Two male Proserpine River crocs vie for waterway supremacy.
Two male Proserpine River crocs vie for waterway supremacy. Mark Norman

Proserpine River crocs go toe to toe

IT'S not every day you see two 3.8 meter crocodiles facing off and butting heads in the Proserpine River.

That is exactly what Proserpine River croc guide Mark Norman managed to capture in an extraordinary video on Monday.

The two saltwater crocodiles in the video can be seen swimming side by side and occasionally lifting themselves out of the water and smacking their heads together.

Passengers on board the Whitsunday Crocodile Safari boat can be heard gasping in shock as Mr Norman delivered a running commentary of what is going on.

"Incredible,” he said.

"That was a big headbutt.”

Mr Norman said the crocs were two males that were new to the area and were looking to show three nearby females who was king croc.

"(The display) was typical of male to male dominance. They were sizing each other up and trying to assert their dominance over one another,” he said.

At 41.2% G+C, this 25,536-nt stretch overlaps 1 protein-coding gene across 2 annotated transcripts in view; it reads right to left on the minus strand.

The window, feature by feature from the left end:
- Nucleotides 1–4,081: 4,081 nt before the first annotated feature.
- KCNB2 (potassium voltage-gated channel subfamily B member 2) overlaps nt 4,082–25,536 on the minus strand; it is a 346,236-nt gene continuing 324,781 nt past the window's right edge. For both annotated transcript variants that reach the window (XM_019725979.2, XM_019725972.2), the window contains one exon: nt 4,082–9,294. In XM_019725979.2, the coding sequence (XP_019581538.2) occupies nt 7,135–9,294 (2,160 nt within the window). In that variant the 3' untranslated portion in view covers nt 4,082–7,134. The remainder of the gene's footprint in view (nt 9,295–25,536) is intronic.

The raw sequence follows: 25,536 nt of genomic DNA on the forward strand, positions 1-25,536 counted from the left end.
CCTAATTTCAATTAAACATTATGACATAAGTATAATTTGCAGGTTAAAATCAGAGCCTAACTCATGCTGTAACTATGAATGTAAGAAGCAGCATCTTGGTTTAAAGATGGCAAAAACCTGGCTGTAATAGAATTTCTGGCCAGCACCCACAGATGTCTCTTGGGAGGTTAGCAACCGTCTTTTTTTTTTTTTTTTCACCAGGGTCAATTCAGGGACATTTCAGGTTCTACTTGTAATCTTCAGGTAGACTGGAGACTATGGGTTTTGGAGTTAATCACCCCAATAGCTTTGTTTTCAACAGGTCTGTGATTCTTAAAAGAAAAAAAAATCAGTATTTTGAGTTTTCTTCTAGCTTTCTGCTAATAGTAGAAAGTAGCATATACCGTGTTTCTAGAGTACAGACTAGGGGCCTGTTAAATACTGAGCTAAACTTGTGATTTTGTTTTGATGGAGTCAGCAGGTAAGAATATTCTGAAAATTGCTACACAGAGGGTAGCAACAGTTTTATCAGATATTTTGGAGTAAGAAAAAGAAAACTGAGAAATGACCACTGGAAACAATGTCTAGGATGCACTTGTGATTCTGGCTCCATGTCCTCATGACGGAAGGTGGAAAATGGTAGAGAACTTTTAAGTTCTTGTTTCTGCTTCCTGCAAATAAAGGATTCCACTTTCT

With a lifespan of up to 70 years, Mr Norman said these ones were "youngsters” at the age of about 20.

For over half an hour the reptiles put on a show for guests aboard the Whitsunday Crocodile Safari vessel and Mr Norman said the passengers "were blown away”.

"You don't get that every day, it was a very special moment,” he said.

Crocs were hunted almost to extinction in the Proserpine River until they were declared a protected species in 1974.

Since then numbers have steadily increased and now the river has reached saturation point.

"We have not seen any population increase in the past few years,” Mr Norman said.